“While most students want to return to Afghanistan, they also want to continue their education,” Edwards said. “I think it’s fair to say that the vast majority want to go back to Afghanistan. For a lot of them, their families are in Afghanistan, and they’re unable to have contact with them, and they also want to continue the project of rebuilding their country, which is what led them to attend AUAF in the first place. But in the meantime, they also want to continue their education, which is where Williams and other schools can play a crucial role.”
Dean said that other institutions like Bard College have already set an example of what this kind of help could look like. “Bard College committed to take up to 100 Afghan students,” Dean said. “Even if Bard achieves their five-year goal of increasing their endowment to $1 billion, Williams still has more than four times the endowed resources. Because of this fact, I am particularly impressed by Bard’s leadership on this issue.”
Edwards, who helped arrange AUAF’s partnership with Bard College, echoed Dean’s sentiment. “Nobody’s expecting Williams to offer 100 slots,” Edwards said. “I think it’s unrealistic for other schools to do that. But I don’t see a good rationale for not having a dozen students. If we’re worried about how they would adjust to Williams, then it would be better to take a larger cohort of Afghan students who have been through what they’ve experienced.”
Edwards said that AUAF students in particular are well prepared for an American college environment. “These are students who have already been in liberal arts classrooms; they’re the cream of the crop of Afghan students,” he said. “They couldn’t get into AUAF unless they could pass a lot of English language proficiency exams and were top students in their secondary schools.”
Beyond advocacy to enroll Afghan evacuees in the College, many campus stakeholders are also working to support resettlement efforts.
According to Breibart, who co-signed Dean’s letter to the College administration, the Williams Refugee Advancement Coalition has shifted its focus from advocacy related to the global refugee crisis in general to incoming Afghan evacuees to the region this year. “Last year, [the coalition] was known as No Lost Generation, and in the past before that, too,” he said. “And now, we’re trying to make it into a need-based group that is going to focus on the Afghan resettlement that is taking place.”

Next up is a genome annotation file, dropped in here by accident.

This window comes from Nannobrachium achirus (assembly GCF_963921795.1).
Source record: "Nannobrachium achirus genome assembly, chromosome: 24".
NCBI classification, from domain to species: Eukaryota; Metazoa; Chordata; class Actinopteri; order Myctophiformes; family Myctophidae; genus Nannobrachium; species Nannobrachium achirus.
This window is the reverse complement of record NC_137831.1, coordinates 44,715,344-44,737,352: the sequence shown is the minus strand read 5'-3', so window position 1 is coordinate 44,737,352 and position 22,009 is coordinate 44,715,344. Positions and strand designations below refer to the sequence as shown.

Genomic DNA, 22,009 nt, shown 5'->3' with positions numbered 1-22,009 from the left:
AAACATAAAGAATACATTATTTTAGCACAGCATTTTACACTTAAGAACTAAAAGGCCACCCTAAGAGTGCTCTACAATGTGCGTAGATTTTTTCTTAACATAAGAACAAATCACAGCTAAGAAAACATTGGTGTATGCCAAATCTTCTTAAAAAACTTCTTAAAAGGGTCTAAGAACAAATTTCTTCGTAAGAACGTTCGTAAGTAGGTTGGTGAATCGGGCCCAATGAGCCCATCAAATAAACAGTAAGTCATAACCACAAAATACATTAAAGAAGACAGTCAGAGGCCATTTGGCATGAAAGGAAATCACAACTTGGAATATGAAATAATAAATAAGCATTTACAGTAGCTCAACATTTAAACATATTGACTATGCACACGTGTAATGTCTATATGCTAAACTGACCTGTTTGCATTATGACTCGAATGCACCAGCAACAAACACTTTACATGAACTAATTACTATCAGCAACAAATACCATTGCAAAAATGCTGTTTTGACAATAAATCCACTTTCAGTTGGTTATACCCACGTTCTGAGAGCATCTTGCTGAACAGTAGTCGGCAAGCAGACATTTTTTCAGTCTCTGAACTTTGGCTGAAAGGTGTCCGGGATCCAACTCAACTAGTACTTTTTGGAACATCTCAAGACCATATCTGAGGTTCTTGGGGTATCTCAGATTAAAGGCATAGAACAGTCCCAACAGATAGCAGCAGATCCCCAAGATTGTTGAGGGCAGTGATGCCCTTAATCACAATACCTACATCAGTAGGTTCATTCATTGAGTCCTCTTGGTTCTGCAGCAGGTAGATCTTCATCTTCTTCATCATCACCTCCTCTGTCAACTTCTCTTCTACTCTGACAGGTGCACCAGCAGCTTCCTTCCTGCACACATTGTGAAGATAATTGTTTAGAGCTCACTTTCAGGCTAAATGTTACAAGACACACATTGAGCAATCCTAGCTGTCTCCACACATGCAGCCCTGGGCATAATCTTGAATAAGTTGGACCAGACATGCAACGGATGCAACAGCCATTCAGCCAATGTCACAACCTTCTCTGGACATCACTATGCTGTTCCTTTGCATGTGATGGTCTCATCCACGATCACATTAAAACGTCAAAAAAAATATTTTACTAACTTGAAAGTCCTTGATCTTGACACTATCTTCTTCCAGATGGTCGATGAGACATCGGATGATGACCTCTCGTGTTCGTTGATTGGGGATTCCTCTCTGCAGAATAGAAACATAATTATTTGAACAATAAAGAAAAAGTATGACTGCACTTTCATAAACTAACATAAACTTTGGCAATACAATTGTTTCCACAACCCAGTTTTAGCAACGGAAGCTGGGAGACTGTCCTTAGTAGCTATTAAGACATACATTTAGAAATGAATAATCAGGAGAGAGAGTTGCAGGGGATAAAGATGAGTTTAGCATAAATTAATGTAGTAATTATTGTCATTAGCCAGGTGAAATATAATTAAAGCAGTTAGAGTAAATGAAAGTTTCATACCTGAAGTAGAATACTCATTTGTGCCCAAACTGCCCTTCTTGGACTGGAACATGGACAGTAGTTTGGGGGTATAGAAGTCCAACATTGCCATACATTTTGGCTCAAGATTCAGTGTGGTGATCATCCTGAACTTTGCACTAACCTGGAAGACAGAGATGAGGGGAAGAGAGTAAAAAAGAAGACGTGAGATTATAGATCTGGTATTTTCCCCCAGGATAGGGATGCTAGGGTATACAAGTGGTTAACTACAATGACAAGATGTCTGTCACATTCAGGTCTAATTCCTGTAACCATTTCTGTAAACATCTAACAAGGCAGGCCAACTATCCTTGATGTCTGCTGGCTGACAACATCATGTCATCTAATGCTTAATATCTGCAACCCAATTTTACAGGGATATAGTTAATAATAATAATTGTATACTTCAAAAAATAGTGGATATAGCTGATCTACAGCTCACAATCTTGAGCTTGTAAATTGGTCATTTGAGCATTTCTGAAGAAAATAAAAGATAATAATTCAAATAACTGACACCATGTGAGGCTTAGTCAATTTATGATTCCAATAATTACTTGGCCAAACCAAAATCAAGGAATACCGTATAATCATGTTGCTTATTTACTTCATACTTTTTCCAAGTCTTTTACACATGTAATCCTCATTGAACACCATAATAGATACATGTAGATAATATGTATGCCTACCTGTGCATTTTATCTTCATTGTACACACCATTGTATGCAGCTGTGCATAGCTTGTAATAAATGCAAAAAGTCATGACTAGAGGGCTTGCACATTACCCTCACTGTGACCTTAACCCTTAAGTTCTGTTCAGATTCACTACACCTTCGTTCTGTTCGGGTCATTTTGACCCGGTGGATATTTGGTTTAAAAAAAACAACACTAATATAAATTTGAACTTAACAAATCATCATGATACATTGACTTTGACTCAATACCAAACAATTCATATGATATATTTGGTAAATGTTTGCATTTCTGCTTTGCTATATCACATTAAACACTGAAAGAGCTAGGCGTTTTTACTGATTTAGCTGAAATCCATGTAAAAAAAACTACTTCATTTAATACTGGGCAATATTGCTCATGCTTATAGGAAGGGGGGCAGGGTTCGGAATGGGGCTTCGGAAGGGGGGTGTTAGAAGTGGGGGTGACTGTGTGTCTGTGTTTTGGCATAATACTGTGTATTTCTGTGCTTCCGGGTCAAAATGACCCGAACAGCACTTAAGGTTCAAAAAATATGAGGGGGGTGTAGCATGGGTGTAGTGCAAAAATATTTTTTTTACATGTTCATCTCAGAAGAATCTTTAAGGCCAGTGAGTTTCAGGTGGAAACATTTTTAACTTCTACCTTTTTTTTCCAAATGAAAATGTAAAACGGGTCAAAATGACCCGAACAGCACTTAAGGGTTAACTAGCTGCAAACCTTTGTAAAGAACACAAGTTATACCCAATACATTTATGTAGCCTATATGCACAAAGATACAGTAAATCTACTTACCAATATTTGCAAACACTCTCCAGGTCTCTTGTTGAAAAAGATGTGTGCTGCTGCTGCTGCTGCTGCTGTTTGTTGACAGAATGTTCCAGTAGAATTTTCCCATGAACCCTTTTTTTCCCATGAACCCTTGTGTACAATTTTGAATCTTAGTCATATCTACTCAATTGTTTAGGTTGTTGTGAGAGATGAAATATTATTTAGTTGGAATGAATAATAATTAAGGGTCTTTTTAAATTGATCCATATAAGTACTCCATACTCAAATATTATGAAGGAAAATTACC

The Jewish Family Services (JFS) of Western Massachusetts is working to resettle 60 Afghan families and individuals in Berkshire County, according to Breibart. Other campus organizations, such as the Center for Learning in Action (CLiA), are also supporting JFS’s work.
Notably, the Williams College Jewish Association (WCJA) and Lehman Community Engagement recently raised a total of $9,110 to support JFS’s resettlement efforts. According to WCJA co-President Melvin Lewis ’22, over 900 students donated the funds from their meal swipes.
At the College, various academic offerings allow students to learn more about Afghanistan beyond the ongoing crisis and to support resettlement efforts.
Enrollment in Professor of History Chris Waters’ class on the 19th- and early 20th-century Anglo-Afghan Wars increased this year, Waters said, perhaps because of increased student interest in Afghanistan in light of current events.
Next year, Edwards plans to teach a class at Williams whose central feature will be the development of a secondary school curriculum on Afghan history and culture that can be used in both Afghan and non-Afghan contexts. “Afghans living under the Taliban are going to be cut off from a lot of [their] traditions, and already have been, and I think it’s important to find venues using the resources available to us, including the internet, to keep those traditions alive,” he said. “I want to find ways in which we can help Afghans to preserve those traditions and keep them alive, as well as teach young people from other countries about the rich heritage and history of this country, which is so often pictured solely as a place of violence and religious extremism.”
As campus stakeholders prepare for the work ahead, Breibart said much is uncertain. “We don’t know how many, and we don’t know the details of who’s coming out of the 60 families because it’s very last minute,” he said. “Jewish Family Services is only notified a week in advance [of their arrival].”
Nonetheless, Breibart said he and the Williams Refugee Advancement Coalition hope to bring together different community members on campus for upcoming projects, such as community presentations, mentorship programs, and providing transportation support to resettled families.
Dean said she encourages other students to become involved. “There is a lot of broader work that needs to be done to support the Afghan community in Pittsfield and Berkshire County,” she said.